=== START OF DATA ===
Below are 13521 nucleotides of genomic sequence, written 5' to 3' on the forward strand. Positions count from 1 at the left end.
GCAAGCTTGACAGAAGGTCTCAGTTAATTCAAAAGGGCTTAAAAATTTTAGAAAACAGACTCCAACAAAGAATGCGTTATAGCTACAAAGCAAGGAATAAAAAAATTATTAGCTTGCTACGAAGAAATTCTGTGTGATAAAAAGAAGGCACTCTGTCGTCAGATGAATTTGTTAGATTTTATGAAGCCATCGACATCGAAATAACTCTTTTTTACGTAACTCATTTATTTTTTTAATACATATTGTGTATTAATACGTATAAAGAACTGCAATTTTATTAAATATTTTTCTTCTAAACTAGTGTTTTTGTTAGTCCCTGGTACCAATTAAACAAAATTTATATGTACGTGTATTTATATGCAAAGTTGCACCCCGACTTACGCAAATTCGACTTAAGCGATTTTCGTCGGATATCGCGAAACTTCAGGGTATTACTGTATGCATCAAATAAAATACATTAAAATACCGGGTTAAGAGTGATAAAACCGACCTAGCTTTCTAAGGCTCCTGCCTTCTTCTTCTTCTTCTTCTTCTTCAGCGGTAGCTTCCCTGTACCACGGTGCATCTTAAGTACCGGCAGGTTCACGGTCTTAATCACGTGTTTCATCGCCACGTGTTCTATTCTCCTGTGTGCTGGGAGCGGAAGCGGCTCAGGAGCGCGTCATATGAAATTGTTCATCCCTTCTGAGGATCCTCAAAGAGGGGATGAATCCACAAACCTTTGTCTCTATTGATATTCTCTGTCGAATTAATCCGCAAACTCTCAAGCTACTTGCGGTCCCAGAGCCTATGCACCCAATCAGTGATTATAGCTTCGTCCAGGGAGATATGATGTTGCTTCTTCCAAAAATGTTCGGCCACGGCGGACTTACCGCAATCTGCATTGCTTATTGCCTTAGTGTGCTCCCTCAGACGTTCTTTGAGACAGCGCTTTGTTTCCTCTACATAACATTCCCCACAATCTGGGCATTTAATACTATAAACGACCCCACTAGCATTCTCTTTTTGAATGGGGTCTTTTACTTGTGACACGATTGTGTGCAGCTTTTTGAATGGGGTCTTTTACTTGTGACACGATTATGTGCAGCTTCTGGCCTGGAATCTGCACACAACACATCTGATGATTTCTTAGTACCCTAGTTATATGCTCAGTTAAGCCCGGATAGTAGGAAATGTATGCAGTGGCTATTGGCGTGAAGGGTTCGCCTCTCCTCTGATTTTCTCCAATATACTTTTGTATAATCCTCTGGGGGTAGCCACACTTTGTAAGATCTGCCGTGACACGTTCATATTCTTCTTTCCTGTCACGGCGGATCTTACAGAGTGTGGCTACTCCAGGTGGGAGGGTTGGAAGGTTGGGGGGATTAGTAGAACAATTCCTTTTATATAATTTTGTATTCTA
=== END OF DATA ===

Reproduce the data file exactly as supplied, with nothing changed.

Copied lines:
Below are 13521 nucleotides of genomic sequence, written 5' to 3' on the forward strand. Positions count from 1 at the left end.
GCAAGCTTGACAGAAGGTCTCAGTTAATTCAAAAGGGCTTAAAAATTTTAGAAAACAGACTCCAACAAAGAATGCGTTATAGCTACAAAGCAAGGAATAAAAAAATTATTAGCTTGCTACGAAGAAATTCTGTGTGATAAAAAGAAGGCACTCTGTCGTCAGATGAATTTGTTAGATTTTATGAAGCCATCGACATCGAAATAACTCTTTTTTACGTAACTCATTTATTTTTTTAATACATATTGTGTATTAATACGTATAAAGAACTGCAATTTTATTAAATATTTTTCTTCTAAACTAGTGTTTTTGTTAGTCCCTGGTACCAATTAAACAAAATTTATATGTACGTGTATTTATATGCAAAGTTGCACCCCGACTTACGCAAATTCGACTTAAGCGATTTTCGTCGGATATCGCGAAACTTCAGGGTATTACTGTATGCATCAAATAAAATACATTAAAATACCGGGTTAAGAGTGATAAAACCGACCTAGCTTTCTAAGGCTCCTGCCTTCTTCTTCTTCTTCTTCTTCTTCAGCGGTAGCTTCCCTGTACCACGGTGCATCTTAAGTACCGGCAGGTTCACGGTCTTAATCACGTGTTTCATCGCCACGTGTTCTATTCTCCTGTGTGCTGGGAGCGGAAGCGGCTCAGGAGCGCGTCATATGAAATTGTTCATCCCTTCTGAGGATCCTCAAAGAGGGGATGAATCCACAAACCTTTGTCTCTATTGATATTCTCTGTCGAATTAATCCGCAAACTCTCAAGCTACTTGCGGTCCCAGAGCCTATGCACCCAATCAGTGATTATAGCTTCGTCCAGGGAGATATGATGTTGCTTCTTCCAAAAATGTTCGGCCACGGCGGACTTACCGCAATCTGCATTGCTTATTGCCTTAGTGTGCTCCCTCAGACGTTCTTTGAGACAGCGCTTTGTTTCCTCTACATAACATTCCCCACAATCTGGGCATTTAATACTATAAACGACCCCACTAGCATTCTCTTTTTGAATGGGGTCTTTTACTTGTGACACGATTGTGTGCAGCTTTTTGAATGGGGTCTTTTACTTGTGACACGATTATGTGCAGCTTCTGGCCTGGAATCTGCACACAACACATCTGATGATTTCTTAGTACCCTAGTTATATGCTCAGTTAAGCCCGGATAGTAGGAAATGTATGCAGTGGCTATTGGCGTGAAGGGTTCGCCTCTCCTCTGATTTTCTCCAATATACTTTTGTATAATCCTCTGGGGGTAGCCACACTTTGTAAGATCTGCCGTGACACGTTCATATTCTTCTTTCCTGTCACGGCGGATCTTACAGAGTGTGGCTACTCCAGGTGGGAGGGTTGGAAGGTTGGGGGGATTAGTAGAACAATTCCTTTTATATAATTTTGTATTCTA